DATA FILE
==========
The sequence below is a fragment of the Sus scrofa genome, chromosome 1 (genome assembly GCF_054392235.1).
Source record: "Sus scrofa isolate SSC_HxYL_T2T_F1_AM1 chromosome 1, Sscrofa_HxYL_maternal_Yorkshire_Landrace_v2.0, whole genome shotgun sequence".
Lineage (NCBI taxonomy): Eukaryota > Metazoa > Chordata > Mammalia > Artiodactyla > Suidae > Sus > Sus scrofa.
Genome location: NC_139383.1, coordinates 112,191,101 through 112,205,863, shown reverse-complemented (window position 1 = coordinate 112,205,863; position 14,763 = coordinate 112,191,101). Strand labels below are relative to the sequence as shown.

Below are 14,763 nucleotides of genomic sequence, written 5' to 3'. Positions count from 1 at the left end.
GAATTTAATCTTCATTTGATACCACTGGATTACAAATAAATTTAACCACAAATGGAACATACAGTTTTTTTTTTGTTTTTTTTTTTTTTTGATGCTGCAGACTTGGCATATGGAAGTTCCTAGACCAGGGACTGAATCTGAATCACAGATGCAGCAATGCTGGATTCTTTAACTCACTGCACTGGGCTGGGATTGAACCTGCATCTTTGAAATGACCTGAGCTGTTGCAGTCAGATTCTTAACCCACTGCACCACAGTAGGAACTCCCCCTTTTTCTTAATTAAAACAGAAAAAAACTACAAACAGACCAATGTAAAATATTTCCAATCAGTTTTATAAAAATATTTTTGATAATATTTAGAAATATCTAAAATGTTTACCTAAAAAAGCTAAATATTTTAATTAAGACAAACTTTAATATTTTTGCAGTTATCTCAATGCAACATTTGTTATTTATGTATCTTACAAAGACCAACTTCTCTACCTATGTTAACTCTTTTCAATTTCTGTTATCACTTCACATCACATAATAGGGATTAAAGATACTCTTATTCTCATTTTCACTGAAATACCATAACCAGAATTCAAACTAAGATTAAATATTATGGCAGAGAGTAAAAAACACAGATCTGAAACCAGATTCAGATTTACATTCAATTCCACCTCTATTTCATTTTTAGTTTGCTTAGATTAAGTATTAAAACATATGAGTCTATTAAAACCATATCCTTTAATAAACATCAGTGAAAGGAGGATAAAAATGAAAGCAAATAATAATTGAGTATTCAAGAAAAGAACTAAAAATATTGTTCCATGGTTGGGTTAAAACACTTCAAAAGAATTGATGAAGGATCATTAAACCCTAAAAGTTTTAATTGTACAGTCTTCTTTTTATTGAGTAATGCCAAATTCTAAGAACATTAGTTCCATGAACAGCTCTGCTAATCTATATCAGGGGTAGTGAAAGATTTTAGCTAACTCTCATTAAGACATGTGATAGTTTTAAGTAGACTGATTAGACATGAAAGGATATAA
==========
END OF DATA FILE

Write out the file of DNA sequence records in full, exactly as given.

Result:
The sequence below is a fragment of the Sus scrofa genome, chromosome 1 (genome assembly GCF_054392235.1).
Source record: "Sus scrofa isolate SSC_HxYL_T2T_F1_AM1 chromosome 1, Sscrofa_HxYL_maternal_Yorkshire_Landrace_v2.0, whole genome shotgun sequence".
Lineage (NCBI taxonomy): Eukaryota > Metazoa > Chordata > Mammalia > Artiodactyla > Suidae > Sus > Sus scrofa.
Genome location: NC_139383.1, coordinates 112,191,101 through 112,205,863, shown reverse-complemented (window position 1 = coordinate 112,205,863; position 14,763 = coordinate 112,191,101). Strand labels below are relative to the sequence as shown.

Below are 14,763 nucleotides of genomic sequence, written 5' to 3'. Positions count from 1 at the left end.
GAATTTAATCTTCATTTGATACCACTGGATTACAAATAAATTTAACCACAAATGGAACATACAGTTTTTTTTTTGTTTTTTTTTTTTTTTGATGCTGCAGACTTGGCATATGGAAGTTCCTAGACCAGGGACTGAATCTGAATCACAGATGCAGCAATGCTGGATTCTTTAACTCACTGCACTGGGCTGGGATTGAACCTGCATCTTTGAAATGACCTGAGCTGTTGCAGTCAGATTCTTAACCCACTGCACCACAGTAGGAACTCCCCCTTTTTCTTAATTAAAACAGAAAAAAACTACAAACAGACCAATGTAAAATATTTCCAATCAGTTTTATAAAAATATTTTTGATAATATTTAGAAATATCTAAAATGTTTACCTAAAAAAGCTAAATATTTTAATTAAGACAAACTTTAATATTTTTGCAGTTATCTCAATGCAACATTTGTTATTTATGTATCTTACAAAGACCAACTTCTCTACCTATGTTAACTCTTTTCAATTTCTGTTATCACTTCACATCACATAATAGGGATTAAAGATACTCTTATTCTCATTTTCACTGAAATACCATAACCAGAATTCAAACTAAGATTAAATATTATGGCAGAGAGTAAAAAACACAGATCTGAAACCAGATTCAGATTTACATTCAATTCCACCTCTATTTCATTTTTAGTTTGCTTAGATTAAGTATTAAAACATATGAGTCTATTAAAACCATATCCTTTAATAAACATCAGTGAAAGGAGGATAAAAATGAAAGCAAATAATAATTGAGTATTCAAGAAAAGAACTAAAAATATTGTTCCATGGTTGGGTTAAAACACTTCAAAAGAATTGATGAAGGATCATTAAACCCTAAAAGTTTTAATTGTACAGTCTTCTTTTTATTGAGTAATGCCAAATTCTAAGAACATTAGTTCCATGAACAGCTCTGCTAATCTATATCAGGGGTAGTGAAAGATTTTAGCTAACTCTCATTAAGACATGTGATAGTTTTAAGTAGACTGATTAGACATGAAAGGATATAA